Sony puts the zoom into smartphones
The Brunei Times/Asia News Network
BY NOW, our smartphones have become our primary cameras. Their rise and ability to share photos instantly have made photography accessible to everyone.
Many of us are already ditching digital point-and-shoot cameras and DSLRs for the convenience of our smartphones.
The HTC One has the highly sensitive ultra-pixel sensor which makes taking photos in low-light conditions possible, while the Nokia Lumia 1020 packs in a whopping 41MP camera that gives users the ability to capture highly detailed shots and then crop-to-zoom the subjects later.
But ultra-sensitive sensors and large megapixels aren't enough to deliver a true digital-camera experience. One of the things that smartphones still fall behind against a standard digital camera is optical zoom.
Fitting a wide-aperture lens is as far as smartphone manufacturers can go when it comes to lens improvements on smartphones as they are still trying to figure out how to cram in zoom-lens functionality in a slim and pocketable form factor.
Samsung has already experimented this with its Galaxy S4 Zoom, but the protruding lens adds bulk to the device, compromising on portability and that sexy slim design we are used to.
Meanwhile, Sony has come up with its own solution to this limitation. Over the past week, promotional photos and manuals of what seems to be a camera-lens attachment for smartphones have been leaked online.
It was revealed that the lens system, which is crafted by Sony, is a fully functioning standalone camera designed to attach magnetically to an iPhone or Android phone. The accessory communicates with the smartphone by connecting to an app via Bluetooth.
The system comes in two options. One comprises a high-end 20.2MP sensor and an f/1.8 Carl Zeiss lens with 3.6x zoom and a ring control, similar to that of the remarkable Sony RX100 II point-and-shoot camera. This model is dubbed the DSC-QX100. There's also a smaller lower-end model, the DSC-QX10, which includes an 18MP Cmos sensor and an f/3.5-3.9 lens.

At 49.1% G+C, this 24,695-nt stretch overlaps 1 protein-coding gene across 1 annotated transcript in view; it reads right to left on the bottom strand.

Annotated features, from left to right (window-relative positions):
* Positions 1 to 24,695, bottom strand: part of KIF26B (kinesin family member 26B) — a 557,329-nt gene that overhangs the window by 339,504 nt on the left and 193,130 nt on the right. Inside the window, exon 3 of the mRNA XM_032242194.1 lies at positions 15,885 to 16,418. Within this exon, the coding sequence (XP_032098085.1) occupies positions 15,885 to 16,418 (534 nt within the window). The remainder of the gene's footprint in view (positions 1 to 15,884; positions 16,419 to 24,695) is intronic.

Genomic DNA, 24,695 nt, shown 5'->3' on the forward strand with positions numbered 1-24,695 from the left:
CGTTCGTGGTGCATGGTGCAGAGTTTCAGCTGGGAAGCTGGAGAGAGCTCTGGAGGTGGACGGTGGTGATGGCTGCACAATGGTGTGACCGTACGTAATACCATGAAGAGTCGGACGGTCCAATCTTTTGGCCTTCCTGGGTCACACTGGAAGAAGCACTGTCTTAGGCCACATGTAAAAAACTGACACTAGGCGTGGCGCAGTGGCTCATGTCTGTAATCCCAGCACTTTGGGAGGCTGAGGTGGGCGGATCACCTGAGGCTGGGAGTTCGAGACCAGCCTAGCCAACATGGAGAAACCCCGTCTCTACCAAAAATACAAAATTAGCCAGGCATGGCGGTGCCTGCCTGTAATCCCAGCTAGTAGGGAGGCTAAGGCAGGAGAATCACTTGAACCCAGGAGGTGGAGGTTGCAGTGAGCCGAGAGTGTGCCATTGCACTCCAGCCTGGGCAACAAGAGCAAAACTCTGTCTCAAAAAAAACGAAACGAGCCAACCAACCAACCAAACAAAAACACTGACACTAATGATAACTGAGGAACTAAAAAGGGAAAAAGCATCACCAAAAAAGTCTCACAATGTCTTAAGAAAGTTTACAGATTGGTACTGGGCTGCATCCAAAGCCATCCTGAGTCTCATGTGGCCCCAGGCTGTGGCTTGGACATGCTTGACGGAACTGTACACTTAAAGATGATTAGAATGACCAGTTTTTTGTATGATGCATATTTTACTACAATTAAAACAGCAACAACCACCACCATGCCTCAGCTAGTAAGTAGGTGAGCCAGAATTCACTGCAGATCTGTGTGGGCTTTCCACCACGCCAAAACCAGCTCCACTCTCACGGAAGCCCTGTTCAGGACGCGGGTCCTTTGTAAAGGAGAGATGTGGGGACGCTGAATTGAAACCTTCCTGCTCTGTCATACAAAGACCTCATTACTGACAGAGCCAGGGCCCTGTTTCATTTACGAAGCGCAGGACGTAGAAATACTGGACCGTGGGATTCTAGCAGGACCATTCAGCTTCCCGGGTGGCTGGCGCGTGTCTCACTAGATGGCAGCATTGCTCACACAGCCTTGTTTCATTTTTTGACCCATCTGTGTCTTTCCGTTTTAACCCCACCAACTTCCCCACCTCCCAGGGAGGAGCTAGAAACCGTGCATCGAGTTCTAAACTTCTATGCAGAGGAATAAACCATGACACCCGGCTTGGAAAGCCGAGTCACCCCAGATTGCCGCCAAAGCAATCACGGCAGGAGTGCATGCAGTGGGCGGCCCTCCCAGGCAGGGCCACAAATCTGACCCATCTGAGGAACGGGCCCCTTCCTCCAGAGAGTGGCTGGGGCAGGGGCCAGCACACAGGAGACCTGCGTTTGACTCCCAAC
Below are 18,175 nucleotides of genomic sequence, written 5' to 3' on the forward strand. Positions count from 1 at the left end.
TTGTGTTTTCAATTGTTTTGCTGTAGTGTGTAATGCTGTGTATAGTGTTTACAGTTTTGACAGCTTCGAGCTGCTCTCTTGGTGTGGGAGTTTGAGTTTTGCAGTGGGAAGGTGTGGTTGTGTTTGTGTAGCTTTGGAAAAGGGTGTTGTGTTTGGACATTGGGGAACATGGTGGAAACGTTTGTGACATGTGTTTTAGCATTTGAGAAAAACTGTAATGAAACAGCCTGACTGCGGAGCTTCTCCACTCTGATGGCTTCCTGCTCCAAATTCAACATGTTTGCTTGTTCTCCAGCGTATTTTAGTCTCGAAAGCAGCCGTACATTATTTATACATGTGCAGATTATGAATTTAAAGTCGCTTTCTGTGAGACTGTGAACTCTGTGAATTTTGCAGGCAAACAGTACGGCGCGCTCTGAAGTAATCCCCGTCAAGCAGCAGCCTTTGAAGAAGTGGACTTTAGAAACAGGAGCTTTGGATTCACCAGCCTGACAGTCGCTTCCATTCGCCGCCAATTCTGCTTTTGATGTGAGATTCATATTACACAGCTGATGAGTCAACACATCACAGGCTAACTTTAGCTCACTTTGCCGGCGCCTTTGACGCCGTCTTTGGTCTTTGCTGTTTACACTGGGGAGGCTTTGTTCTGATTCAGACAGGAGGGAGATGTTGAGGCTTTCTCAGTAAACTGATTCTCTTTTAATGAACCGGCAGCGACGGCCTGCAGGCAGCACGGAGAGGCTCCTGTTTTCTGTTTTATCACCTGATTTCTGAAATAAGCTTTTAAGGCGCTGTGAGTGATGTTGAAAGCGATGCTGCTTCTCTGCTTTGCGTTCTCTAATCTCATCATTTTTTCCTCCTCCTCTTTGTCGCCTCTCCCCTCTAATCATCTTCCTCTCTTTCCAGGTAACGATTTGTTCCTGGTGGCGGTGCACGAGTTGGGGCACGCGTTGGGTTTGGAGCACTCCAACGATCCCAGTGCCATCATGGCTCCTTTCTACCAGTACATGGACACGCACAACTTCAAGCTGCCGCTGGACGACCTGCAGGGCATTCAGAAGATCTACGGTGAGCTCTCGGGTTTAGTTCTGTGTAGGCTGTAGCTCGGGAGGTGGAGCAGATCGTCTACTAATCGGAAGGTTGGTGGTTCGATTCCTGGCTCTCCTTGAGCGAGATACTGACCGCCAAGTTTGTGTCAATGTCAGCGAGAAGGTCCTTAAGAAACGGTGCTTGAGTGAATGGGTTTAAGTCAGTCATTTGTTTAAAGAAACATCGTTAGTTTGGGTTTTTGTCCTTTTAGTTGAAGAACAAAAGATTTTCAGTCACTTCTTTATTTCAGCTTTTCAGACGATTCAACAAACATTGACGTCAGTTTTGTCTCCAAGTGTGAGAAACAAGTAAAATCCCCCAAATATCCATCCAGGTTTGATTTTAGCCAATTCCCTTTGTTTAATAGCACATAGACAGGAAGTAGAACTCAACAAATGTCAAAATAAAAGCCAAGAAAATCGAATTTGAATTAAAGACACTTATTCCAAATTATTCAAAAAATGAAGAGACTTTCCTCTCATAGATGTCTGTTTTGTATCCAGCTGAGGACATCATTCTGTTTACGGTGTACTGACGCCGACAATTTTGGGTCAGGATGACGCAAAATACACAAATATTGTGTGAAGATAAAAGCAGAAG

While the idea isn't really having a permanent zoom-lens system crammed into a smartphone like the dreadful Galaxy S4 Zoom, the fact that they are accessories that you mount on your device only when you need them is actually quite intriguing.
Technically, the system is an entire camera (with Bluetooth) built into a lens housing - quite an impressive technological breakthrough on Sony's part.
Sony has never failed to impress in the camera division in recent years; its NEX camera has helped bring mirrorless camera systems to the mainstream, and its RX100 II is a beast of a point-and-shoot digital camera that can produce image quality rivalling that of a DSLR. Sony has also been able to cram a full-frame sensor into its point-and-shoot RX1.
No doubt Sony will continue to wow us when it unveils the QX100 and the QX10 next month. The technology looks promising, and it will certainly appeal to a wide audience who crave optical zooms in their smartphones.